External Content

The following content is sourced from external partners. We cannot guarantee that it is suitable for the visually or hearing impaired.

European Commission President Jean-Claude Juncker speaks during a joint news conference with European Investment Bank President Werner Hoyer at the EC headquarters in Brussels, Belgium, July 18, 2018. REUTERS/Yves Herman

(reuters_tickers)

BRUSSELS (Reuters) - European Commission President Jean-Claude Juncker asked for "respect" after a journalist asked him on Wednesday if he was drunk when he staggered and needed help walking at a NATO summit last week.

The EU chief executive told a news conference on an EU project financing plan that he had, as his aides have previously said, been suffering an attack of longstanding sciatica along with cramp in the legs last Wednesday.

Video of Juncker, who next week travels to Washington for crunch talks on trade with U.S. President Donald Trump, being helped by other leaders at the NATO meeting had prompted calls from eurosceptic politicians for his resignation.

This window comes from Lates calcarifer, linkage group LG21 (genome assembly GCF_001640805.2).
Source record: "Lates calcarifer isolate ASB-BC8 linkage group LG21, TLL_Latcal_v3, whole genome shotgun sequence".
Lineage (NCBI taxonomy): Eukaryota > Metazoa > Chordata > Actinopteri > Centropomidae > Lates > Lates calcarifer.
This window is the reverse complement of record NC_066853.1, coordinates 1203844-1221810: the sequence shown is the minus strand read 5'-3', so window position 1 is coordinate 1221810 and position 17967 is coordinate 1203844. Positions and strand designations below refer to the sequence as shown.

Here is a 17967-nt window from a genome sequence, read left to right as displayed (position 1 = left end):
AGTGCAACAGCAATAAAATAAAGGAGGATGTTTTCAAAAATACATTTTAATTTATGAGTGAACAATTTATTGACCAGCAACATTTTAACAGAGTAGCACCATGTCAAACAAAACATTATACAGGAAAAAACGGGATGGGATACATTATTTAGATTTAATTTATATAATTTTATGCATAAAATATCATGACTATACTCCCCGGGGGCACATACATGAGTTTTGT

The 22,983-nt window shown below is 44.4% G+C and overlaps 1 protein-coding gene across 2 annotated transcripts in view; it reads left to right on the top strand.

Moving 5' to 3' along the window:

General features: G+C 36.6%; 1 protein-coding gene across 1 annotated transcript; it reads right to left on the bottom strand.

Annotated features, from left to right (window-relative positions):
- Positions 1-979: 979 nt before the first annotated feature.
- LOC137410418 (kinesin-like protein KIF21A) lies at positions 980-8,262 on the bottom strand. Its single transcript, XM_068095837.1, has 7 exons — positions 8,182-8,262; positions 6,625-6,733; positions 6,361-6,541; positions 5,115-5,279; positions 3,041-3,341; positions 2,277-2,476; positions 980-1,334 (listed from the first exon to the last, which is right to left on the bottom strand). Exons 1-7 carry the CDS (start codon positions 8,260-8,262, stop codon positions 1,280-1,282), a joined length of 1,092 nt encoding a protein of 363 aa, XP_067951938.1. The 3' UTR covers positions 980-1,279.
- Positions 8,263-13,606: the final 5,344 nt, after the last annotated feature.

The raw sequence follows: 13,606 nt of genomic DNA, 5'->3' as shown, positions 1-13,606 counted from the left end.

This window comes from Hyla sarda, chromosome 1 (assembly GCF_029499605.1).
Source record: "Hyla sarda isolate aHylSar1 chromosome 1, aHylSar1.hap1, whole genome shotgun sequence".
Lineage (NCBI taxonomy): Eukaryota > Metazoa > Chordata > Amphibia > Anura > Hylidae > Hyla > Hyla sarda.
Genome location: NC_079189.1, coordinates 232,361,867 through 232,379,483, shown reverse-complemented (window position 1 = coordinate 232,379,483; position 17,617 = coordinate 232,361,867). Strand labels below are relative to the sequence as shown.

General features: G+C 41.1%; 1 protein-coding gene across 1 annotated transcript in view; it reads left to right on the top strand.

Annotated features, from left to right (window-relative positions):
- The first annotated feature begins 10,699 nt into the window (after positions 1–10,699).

The 63-year-old former Luxembourg prime minister has spoken before of suffering back and leg pain and he rejected suggestions that his problem last week had anything to do with alcohol.

"That was correct last Wednesday and that is correct this morning and will be correct tonight and tomorrow morning," he told reporters.

"I'm really struck by the interest some are taking about these not even marginal issues and I'm asking for respect."

Following the NATO summit Juncker participated in a series of meetings and foreign trips this week to China and Japan.

Juncker has repeatedly dismissed allegations he has an alcohol problem — an allegation raised notably by British media when London was trying to block his appointment four years ago.

(Reporting by Robert-Jan Bartunek; Editing by Richard Balmforth)

Neuer Inhalt

Horizontal Line


Survey Swiss Abroad

Survey: Keyboard and Hand close-up

Dear Swiss Abroad, tell us what you think

Survey Swiss Abroad

subscription form

Form for signing up for free newsletter.

Sign up for our free newsletters and get the top stories delivered to your inbox.








Click here to see more newsletters

Reuters